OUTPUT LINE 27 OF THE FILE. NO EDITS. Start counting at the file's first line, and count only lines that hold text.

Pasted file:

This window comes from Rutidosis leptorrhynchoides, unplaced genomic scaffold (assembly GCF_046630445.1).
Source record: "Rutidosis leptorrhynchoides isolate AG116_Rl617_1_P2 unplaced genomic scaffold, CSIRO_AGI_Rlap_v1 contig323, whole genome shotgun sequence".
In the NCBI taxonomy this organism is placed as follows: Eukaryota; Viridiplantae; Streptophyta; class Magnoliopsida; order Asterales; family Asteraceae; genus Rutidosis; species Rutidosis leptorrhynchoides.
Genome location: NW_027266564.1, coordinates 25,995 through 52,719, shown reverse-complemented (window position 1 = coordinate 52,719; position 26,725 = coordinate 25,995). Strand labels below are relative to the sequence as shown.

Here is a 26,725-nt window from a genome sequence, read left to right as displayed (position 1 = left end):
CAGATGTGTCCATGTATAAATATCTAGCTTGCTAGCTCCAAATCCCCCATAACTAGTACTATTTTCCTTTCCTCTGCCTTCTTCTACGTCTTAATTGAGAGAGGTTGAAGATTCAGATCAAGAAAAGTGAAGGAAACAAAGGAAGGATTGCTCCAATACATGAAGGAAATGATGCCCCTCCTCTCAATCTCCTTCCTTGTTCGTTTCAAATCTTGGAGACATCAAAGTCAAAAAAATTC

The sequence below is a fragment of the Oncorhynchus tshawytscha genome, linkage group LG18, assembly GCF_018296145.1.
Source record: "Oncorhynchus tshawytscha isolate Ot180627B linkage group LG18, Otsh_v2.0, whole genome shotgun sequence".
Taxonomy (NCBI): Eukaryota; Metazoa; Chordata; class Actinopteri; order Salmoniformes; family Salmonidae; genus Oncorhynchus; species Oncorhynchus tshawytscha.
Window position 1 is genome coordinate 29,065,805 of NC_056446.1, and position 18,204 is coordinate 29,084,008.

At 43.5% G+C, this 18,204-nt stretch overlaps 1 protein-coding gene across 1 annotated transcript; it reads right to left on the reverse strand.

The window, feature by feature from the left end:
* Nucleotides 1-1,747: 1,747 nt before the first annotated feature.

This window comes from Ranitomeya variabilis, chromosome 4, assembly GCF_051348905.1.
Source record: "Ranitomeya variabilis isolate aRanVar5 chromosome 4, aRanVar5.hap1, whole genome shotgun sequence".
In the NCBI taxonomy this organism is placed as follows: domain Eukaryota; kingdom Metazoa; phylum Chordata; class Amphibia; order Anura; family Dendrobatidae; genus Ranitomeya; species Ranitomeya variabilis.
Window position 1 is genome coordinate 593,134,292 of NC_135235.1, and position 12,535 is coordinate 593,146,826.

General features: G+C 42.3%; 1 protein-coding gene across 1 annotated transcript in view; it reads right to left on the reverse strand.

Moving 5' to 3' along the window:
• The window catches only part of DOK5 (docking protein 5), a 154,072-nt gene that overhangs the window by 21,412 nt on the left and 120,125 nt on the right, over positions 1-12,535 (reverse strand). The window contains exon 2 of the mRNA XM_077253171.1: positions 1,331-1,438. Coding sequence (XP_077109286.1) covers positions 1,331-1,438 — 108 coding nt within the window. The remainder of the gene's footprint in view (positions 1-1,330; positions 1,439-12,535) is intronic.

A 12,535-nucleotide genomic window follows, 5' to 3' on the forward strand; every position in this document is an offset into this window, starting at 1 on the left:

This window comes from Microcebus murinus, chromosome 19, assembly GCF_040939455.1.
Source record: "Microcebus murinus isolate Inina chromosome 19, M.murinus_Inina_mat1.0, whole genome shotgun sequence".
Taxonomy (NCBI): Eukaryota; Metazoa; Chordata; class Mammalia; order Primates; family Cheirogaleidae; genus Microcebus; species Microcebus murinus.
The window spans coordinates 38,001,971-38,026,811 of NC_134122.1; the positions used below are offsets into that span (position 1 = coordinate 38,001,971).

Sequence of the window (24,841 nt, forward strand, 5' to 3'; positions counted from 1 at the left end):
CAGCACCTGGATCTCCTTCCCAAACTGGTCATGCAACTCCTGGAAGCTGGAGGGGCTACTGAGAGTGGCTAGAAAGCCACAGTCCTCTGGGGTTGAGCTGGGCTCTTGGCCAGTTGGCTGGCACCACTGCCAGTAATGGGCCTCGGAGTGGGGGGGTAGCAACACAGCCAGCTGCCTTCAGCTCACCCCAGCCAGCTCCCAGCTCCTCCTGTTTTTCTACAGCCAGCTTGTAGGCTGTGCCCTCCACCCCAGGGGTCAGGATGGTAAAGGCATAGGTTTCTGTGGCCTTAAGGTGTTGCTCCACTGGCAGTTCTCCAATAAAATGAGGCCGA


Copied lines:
CAGCACCTGGATCTCCTTCCCAAACTGGTCATGCAACTCCTGGAAGCTGGAGGGGCTACTGAGAGTGGCTAGAAAGCCACAGTCCTCTGGGGTTGAGCTGGGCTCTTGGCCAGTTGGCTGGCACCACTGCCAGTAATGGGCCTCGGAGTGGGGGGGTAGCAACACAGCCAGCTGCCTTCAGCTCACCCCAGCCAGCTCCCAGCTCCTCCTGTTTTTCTACAGCCAGCTTGTAGGCTGTGCCCTCCACCCCAGGGGTCAGGATGGTAAAGGCATAGGTTTCTGTGGCCTTAAGGTGTTGCTCCACTGGCAGTTCTCCAATAAAATGAGGCCGA